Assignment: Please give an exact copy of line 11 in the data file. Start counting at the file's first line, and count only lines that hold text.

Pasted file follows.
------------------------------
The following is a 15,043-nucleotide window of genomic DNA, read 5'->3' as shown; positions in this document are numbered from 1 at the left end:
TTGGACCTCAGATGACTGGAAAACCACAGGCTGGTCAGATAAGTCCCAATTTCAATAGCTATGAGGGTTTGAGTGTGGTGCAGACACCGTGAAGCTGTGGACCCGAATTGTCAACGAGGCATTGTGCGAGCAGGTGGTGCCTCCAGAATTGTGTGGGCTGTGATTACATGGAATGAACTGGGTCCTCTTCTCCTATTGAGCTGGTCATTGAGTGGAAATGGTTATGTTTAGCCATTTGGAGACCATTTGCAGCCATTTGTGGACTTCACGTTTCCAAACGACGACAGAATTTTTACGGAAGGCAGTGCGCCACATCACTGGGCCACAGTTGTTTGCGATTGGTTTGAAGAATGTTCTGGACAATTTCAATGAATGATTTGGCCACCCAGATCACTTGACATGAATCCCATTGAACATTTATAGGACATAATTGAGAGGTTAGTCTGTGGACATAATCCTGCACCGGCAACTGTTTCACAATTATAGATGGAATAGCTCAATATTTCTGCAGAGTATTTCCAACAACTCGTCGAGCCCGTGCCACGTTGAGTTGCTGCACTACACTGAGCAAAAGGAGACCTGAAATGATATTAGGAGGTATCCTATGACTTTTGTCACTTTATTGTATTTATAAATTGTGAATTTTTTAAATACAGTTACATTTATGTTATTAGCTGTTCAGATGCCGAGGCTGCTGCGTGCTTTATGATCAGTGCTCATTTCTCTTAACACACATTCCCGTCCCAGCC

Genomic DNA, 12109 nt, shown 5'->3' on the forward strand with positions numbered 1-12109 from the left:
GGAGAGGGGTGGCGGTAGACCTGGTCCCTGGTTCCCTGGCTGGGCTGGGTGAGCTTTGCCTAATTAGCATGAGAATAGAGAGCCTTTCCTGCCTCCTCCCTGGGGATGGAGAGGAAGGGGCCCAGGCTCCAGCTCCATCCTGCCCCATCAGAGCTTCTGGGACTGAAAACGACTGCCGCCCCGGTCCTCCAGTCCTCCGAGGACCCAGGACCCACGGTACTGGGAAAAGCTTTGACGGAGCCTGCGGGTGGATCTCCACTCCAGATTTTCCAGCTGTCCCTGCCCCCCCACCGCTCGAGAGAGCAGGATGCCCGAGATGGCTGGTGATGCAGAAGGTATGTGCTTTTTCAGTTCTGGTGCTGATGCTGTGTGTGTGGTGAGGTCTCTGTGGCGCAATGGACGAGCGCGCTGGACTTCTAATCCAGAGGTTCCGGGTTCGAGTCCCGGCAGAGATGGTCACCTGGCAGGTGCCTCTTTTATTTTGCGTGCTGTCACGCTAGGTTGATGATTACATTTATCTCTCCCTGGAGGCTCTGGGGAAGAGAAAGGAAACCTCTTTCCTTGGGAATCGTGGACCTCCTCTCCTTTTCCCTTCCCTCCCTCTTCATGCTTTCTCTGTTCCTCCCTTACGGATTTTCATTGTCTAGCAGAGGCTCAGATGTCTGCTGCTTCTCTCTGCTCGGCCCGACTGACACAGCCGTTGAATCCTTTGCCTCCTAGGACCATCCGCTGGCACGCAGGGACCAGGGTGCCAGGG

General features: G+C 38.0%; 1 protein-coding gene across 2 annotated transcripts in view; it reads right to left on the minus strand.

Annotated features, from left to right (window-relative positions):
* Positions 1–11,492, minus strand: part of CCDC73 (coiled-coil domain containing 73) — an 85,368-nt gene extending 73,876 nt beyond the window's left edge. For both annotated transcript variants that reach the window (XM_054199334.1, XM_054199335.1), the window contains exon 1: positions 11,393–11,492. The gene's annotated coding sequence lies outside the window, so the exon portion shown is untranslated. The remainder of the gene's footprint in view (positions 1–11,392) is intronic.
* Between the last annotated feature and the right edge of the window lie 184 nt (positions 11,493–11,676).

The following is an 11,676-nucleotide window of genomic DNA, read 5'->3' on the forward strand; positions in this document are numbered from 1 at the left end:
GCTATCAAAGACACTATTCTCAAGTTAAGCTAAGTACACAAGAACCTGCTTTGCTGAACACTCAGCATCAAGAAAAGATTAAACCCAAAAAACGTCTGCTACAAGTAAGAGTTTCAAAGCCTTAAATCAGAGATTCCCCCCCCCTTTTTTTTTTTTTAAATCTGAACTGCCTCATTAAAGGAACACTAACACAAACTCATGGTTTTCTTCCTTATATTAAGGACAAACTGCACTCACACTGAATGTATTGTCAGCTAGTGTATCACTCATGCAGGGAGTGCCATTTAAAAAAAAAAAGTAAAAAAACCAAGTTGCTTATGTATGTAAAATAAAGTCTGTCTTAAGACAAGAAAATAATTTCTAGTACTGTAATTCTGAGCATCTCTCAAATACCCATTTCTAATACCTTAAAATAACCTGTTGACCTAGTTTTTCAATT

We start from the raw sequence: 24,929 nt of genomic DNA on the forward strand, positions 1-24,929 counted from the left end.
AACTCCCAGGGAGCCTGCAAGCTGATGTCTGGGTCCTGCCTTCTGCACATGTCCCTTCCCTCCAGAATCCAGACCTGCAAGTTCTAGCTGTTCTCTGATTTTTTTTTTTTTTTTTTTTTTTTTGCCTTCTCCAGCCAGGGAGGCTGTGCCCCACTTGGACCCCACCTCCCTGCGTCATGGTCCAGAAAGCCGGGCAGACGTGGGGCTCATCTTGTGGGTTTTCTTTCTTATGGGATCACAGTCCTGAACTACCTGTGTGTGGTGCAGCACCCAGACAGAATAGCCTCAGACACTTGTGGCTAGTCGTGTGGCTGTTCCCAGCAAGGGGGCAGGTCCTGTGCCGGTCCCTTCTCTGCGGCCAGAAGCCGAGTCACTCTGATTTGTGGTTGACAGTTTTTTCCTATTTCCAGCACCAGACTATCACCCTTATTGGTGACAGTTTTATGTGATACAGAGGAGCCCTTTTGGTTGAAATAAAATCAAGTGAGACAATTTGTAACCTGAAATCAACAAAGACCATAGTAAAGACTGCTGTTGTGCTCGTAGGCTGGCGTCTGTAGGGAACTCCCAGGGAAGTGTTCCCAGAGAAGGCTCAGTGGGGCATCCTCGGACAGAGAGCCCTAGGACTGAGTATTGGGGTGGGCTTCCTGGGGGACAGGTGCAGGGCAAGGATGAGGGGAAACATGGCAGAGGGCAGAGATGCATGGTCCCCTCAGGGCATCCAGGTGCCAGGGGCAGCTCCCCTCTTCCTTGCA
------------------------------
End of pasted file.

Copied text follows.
We start from the raw sequence: 24,929 nt of genomic DNA on the forward strand, positions 1-24,929 counted from the left end.